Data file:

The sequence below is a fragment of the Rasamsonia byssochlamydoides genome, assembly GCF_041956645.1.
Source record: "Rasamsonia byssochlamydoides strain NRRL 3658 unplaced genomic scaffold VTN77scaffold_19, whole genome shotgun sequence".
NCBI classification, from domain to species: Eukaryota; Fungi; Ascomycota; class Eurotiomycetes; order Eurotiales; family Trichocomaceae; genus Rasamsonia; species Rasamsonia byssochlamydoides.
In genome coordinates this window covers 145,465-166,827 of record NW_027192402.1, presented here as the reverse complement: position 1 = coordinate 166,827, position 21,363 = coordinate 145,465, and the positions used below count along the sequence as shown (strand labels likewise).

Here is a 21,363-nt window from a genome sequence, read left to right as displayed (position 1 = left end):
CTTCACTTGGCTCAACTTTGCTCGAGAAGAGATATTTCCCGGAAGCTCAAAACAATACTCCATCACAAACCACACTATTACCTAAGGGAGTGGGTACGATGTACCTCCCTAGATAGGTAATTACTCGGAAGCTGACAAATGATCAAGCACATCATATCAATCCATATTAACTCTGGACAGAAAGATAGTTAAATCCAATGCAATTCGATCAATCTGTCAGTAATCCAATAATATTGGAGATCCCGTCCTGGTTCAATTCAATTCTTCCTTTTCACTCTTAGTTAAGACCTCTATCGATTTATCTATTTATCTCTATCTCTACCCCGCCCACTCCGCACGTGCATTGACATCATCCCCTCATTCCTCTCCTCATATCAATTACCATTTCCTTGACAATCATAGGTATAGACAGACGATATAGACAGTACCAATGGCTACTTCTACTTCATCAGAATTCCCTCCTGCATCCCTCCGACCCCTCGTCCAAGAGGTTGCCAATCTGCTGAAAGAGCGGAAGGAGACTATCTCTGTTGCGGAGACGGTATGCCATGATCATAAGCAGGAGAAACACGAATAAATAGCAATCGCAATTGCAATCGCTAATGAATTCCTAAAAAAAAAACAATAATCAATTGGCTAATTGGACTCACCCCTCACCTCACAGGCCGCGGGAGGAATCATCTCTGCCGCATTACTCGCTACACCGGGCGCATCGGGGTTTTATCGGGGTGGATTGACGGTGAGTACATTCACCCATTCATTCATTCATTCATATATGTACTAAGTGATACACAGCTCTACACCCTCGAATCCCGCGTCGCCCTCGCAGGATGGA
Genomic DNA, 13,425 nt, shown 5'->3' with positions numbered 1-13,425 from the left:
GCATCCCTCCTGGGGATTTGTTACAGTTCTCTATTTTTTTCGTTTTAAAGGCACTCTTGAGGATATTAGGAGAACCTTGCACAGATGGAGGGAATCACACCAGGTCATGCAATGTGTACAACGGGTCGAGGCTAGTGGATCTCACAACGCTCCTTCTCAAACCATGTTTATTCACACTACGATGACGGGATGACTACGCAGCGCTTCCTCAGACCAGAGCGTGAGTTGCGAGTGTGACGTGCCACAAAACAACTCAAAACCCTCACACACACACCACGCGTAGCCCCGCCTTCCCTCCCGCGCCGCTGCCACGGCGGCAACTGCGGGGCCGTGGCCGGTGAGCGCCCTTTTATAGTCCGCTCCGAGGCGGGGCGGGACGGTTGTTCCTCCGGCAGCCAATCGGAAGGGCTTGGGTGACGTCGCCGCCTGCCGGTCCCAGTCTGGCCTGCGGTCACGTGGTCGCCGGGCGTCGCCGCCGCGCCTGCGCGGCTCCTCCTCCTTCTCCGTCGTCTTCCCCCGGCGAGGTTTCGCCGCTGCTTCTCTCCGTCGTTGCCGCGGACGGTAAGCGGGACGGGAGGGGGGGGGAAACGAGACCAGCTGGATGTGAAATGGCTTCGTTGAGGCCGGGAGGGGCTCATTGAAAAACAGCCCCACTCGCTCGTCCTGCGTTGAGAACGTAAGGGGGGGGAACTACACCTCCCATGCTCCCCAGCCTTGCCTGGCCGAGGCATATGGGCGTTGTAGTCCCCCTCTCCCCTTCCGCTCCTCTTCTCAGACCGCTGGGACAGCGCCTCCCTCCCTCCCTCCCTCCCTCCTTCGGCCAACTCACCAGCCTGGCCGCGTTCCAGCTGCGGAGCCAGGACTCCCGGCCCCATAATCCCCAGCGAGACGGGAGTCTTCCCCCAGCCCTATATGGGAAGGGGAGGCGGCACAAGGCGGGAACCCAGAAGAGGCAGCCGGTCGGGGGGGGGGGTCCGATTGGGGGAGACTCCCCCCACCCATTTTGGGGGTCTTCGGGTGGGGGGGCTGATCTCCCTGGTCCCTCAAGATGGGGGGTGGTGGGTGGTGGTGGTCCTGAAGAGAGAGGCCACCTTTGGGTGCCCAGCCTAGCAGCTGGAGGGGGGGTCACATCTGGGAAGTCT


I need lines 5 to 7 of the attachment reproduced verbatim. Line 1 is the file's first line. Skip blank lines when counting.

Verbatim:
Here is a 21,363-nt window from a genome sequence, read left to right as displayed (position 1 = left end):
CTTCACTTGGCTCAACTTTGCTCGAGAAGAGATATTTCCCGGAAGCTCAAAACAATACTCCATCACAAACCACACTATTACCTAAGGGAGTGGGTACGATGTACCTCCCTAGATAGGTAATTACTCGGAAGCTGACAAATGATCAAGCACATCATATCAATCCATATTAACTCTGGACAGAAAGATAGTTAAATCCAATGCAATTCGATCAATCTGTCAGTAATCCAATAATATTGGAGATCCCGTCCTGGTTCAATTCAATTCTTCCTTTTCACTCTTAGTTAAGACCTCTATCGATTTATCTATTTATCTCTATCTCTACCCCGCCCACTCCGCACGTGCATTGACATCATCCCCTCATTCCTCTCCTCATATCAATTACCATTTCCTTGACAATCATAGGTATAGACAGACGATATAGACAGTACCAATGGCTACTTCTACTTCATCAGAATTCCCTCCTGCATCCCTCCGACCCCTCGTCCAAGAGGTTGCCAATCTGCTGAAAGAGCGGAAGGAGACTATCTCTGTTGCGGAGACGGTATGCCATGATCATAAGCAGGAGAAACACGAATAAATAGCAATCGCAATTGCAATCGCTAATGAATTCCTAAAAAAAAAACAATAATCAATTGGCTAATTGGACTCACCCCTCACCTCACAGGCCGCGGGAGGAATCATCTCTGCCGCATTACTCGCTACACCGGGCGCATCGGGGTTTTATCGGGGTGGATTGACGGTGAGTACATTCACCCATTCATTCATTCATTCATATATGTACTAAGTGATACACAGCTCTACACCCTCGAATCCCGCGTCGCCCTCGCAGGATGGA
Genomic DNA, 13,425 nt, shown 5'->3' with positions numbered 1-13,425 from the left: